“Ilya Gefter’s suite of misty, achingly delicate paintings are a quiet respite,” said R.M. Vaughan of The Globe and Mail*. “Gefter’s crafty focus pulling/focus releasing causes the viewer to first seek out the solid, fully materialized objects being studied, and then to drift toward the liminal spaces, the backgrounds and sunsets, all underpainted veils of muted colour. Absence and presence, negative and positive space, are neatly, even obsessively, balanced, but Gefter’s works are not overly painterly or forced. Sleight of hand rarely feels so honest.”
Ilya was kind enough to respond to questions we had about his work, and about the ways a viewer may gain insight into an artist by looking at his or her work.
In what ways and to what extent do your temperament and view of the world reveal themselves in your work?
I believe that these things are beyond conscious control. Whether I want it or not, my temperament manifests itself in every brushstroke. In what ways the work mirrors my emotional make-up and my views, I cannot tell, as I am too engaged in the process. I would assume that the paintings inevitably reflect my passing inner states that change from month to month, and from year to year. And perhaps, somehow, also reflect a deeper core that does not change a lot over the years.
Was there a point in your own life—or perhaps a period in your life—where you looked at a work on the easel, and had an Ah-ha moment, recognizing that work as a unique expression of your voice on canvas?
As a youngster I thought about discovering some style or a personal voice. I do not know whether I ever found it, but I do know that at a certain point I stopped searching for one. Instead of looking for a personal voice, I wish to constantly clarify to myself what my values are. The clearer my vision is of quality and seriousness in art, the more streamlined my efforts are.
I ask myself what I value in art . . . what I value as a human being . . . and what makes a painting meaningful to me. If I do have a personal voice, it is just a byproduct of my reflection on these issues that are, in fact, broad and impersonal: What makes art meaningful? What makes a painting work well visually? What makes a painting significant or profound?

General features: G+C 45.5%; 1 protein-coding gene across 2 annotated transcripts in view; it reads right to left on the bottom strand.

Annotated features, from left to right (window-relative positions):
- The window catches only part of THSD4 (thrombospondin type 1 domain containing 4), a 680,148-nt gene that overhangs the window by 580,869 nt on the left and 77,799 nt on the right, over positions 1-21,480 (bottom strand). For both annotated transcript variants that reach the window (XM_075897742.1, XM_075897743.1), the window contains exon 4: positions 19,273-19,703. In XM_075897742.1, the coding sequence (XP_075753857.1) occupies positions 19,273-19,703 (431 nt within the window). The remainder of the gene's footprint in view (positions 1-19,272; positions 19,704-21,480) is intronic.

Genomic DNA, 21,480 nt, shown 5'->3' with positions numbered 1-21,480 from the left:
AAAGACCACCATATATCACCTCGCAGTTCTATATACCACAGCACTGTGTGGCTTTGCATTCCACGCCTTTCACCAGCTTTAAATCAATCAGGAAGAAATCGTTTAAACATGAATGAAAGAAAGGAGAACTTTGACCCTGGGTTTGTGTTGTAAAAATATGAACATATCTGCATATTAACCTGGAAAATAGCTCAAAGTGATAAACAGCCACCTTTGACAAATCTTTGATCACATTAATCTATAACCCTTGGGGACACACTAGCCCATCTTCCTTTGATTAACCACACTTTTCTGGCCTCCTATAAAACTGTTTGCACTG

In other words, I am more preoccupied with the content of the pictorial conversations and less concerned with the voice. The content, in turn, determines the particular qualities of the voice, which remain secondary.
Is it fair to say that every piece an artist paints is in a way an amalgam not just of the scene in front of them and the paints on their palette, but an entire life experience, synthesized to a greater or lesser extent on the canvas? If this is true, do you have a sense of obligation—or anxiety—about speaking your life experience clearly through your work?
I do not believe there is such a thing as “obligation.” There are urges, desires and decisions. But fulfilling certain desires takes a tremendous amount of courage. It definitely takes some courage to fulfil the urge of expressing personal experiences on a canvas. I feel like I constantly have to dismantle limitations and safety nets that we build for ourselves through education and training.
Like all of us, I’ve invested my efforts in figuring out the craft. Artifice is necessary to unveil the human experience—but it may also conceal it, when it becomes self-referential. It does take a fair bit of honesty and courage to have the craft speak of personal experience.
Your work seemed to move progressively into the evening and night hours, and grew in intensity and interest as it did. What are some of the challenges and advantages of low-light settings?
Since my last year in college I was interested in the issue of light. Light is both a revealing and a concealing principle. Sometimes the light mainly reveals, like crisp, sunny weather does at mid-day. Evening light, on the other hand, conceals things. Being less interested in the landscape of facts, and more concerned with atmosphere, the qualities of concealment are essential to me. There’s more mystery in evening and twilight hours.
How heavily do you rely on photography to guide your painting?
The camera has multiple functions for me. First and foremost the lens of the camera is a seeing aid—a tool that unifies the visual flux into a manageable scale and a rectangular format. The camera is also an efficient tool to select motifs. When I started using the camera extensively about nine years ago, I took multiple photos before starting to paint, but in the end, the work was done entirely from observation without ever looking at the snapshots.
As the work was becoming more layered, more complex, or simply larger, it necessitated a certain distance from the motif. Gradually, I started using the photographs beyond the initial stages of selection. Now, the photos stay with me throughout much of the process. Direct experience of the motif, however, remains indispensable. And a painting is always measured and weighed against itself, not in relation to the photography.
In what ways is your current work a logical next step in your development or vision?
That I may only know when my current work becomes my past work. Seeing such things requires some distance.
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